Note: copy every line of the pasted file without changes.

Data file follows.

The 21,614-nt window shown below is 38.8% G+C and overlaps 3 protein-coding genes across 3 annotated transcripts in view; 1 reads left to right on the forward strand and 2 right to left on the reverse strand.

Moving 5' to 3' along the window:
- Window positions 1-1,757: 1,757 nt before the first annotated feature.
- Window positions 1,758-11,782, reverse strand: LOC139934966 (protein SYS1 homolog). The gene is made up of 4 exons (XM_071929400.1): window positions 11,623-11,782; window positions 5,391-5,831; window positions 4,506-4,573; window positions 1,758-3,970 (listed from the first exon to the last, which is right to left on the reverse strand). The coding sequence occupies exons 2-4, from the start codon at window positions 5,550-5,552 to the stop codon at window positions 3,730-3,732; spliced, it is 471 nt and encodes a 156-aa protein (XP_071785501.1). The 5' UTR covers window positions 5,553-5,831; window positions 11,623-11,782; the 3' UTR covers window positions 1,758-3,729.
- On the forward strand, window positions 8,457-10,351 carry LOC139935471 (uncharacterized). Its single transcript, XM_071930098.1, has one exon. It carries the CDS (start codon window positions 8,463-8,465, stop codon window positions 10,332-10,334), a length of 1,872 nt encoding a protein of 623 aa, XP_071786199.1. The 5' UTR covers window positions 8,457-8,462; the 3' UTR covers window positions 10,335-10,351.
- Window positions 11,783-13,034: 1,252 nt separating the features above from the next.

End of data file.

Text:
The 21,614-nt window shown below is 38.8% G+C and overlaps 3 protein-coding genes across 3 annotated transcripts in view; 1 reads left to right on the forward strand and 2 right to left on the reverse strand.

Moving 5' to 3' along the window:
- Window positions 1-1,757: 1,757 nt before the first annotated feature.
- Window positions 1,758-11,782, reverse strand: LOC139934966 (protein SYS1 homolog). The gene is made up of 4 exons (XM_071929400.1): window positions 11,623-11,782; window positions 5,391-5,831; window positions 4,506-4,573; window positions 1,758-3,970 (listed from the first exon to the last, which is right to left on the reverse strand). The coding sequence occupies exons 2-4, from the start codon at window positions 5,550-5,552 to the stop codon at window positions 3,730-3,732; spliced, it is 471 nt and encodes a 156-aa protein (XP_071785501.1). The 5' UTR covers window positions 5,553-5,831; window positions 11,623-11,782; the 3' UTR covers window positions 1,758-3,729.
- On the forward strand, window positions 8,457-10,351 carry LOC139935471 (uncharacterized). Its single transcript, XM_071930098.1, has one exon. It carries the CDS (start codon window positions 8,463-8,465, stop codon window positions 10,332-10,334), a length of 1,872 nt encoding a protein of 623 aa, XP_071786199.1. The 5' UTR covers window positions 8,457-8,462; the 3' UTR covers window positions 10,335-10,351.
- Window positions 11,783-13,034: 1,252 nt separating the features above from the next.